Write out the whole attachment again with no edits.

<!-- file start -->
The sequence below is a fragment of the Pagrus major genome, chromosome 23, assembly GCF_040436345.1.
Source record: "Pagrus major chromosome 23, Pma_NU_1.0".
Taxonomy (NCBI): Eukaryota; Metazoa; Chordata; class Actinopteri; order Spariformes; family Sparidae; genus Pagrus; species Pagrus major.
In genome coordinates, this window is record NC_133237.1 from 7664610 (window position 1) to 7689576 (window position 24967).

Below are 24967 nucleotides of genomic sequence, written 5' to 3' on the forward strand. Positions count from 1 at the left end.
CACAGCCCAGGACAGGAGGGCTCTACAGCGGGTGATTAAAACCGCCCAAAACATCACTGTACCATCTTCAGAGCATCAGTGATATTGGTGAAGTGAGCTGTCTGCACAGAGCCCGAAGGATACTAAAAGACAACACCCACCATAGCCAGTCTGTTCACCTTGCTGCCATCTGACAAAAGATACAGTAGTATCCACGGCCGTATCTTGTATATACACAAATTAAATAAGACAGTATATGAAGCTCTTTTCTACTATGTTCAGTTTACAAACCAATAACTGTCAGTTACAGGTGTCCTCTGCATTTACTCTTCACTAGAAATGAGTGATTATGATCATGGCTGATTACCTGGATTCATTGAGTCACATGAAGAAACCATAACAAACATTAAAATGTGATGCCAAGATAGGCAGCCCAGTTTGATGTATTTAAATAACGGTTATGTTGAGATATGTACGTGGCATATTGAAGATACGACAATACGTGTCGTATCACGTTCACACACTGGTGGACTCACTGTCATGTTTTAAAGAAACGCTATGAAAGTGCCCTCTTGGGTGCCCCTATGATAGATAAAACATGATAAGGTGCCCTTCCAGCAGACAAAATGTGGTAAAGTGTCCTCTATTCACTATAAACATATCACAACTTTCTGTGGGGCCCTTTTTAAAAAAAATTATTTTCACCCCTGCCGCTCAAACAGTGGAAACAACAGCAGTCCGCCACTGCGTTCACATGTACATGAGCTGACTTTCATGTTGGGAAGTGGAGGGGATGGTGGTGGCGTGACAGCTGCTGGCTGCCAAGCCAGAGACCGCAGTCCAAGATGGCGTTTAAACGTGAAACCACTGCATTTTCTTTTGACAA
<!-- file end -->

The sequence below is a fragment of the Pagrus major genome, chromosome 23, assembly GCF_040436345.1.
Source record: "Pagrus major chromosome 23, Pma_NU_1.0".
Taxonomy (NCBI): Eukaryota; Metazoa; Chordata; class Actinopteri; order Spariformes; family Sparidae; genus Pagrus; species Pagrus major.
In genome coordinates, this window is record NC_133237.1 from 7664610 (window position 1) to 7689576 (window position 24967).

Below are 24967 nucleotides of genomic sequence, written 5' to 3' on the forward strand. Positions count from 1 at the left end.
CACAGCCCAGGACAGGAGGGCTCTACAGCGGGTGATTAAAACCGCCCAAAACATCACTGTACCATCTTCAGAGCATCAGTGATATTGGTGAAGTGAGCTGTCTGCACAGAGCCCGAAGGATACTAAAAGACAACACCCACCATAGCCAGTCTGTTCACCTTGCTGCCATCTGACAAAAGATACAGTAGTATCCACGGCCGTATCTTGTATATACACAAATTAAATAAGACAGTATATGAAGCTCTTTTCTACTATGTTCAGTTTACAAACCAATAACTGTCAGTTACAGGTGTCCTCTGCATTTACTCTTCACTAGAAATGAGTGATTATGATCATGGCTGATTACCTGGATTCATTGAGTCACATGAAGAAACCATAACAAACATTAAAATGTGATGCCAAGATAGGCAGCCCAGTTTGATGTATTTAAATAACGGTTATGTTGAGATATGTACGTGGCATATTGAAGATACGACAATACGTGTCGTATCACGTTCACACACTGGTGGACTCACTGTCATGTTTTAAAGAAACGCTATGAAAGTGCCCTCTTGGGTGCCCCTATGATAGATAAAACATGATAAGGTGCCCTTCCAGCAGACAAAATGTGGTAAAGTGTCCTCTATTCACTATAAACATATCACAACTTTCTGTGGGGCCCTTTTTAAAAAAAATTATTTTCACCCCTGCCGCTCAAACAGTGGAAACAACAGCAGTCCGCCACTGCGTTCACATGTACATGAGCTGACTTTCATGTTGGGAAGTGGAGGGGATGGTGGTGGCGTGACAGCTGCTGGCTGCCAAGCCAGAGACCGCAGTCCAAGATGGCGTTTAAACGTGAAACCACTGCATTTTCTTTTGACAA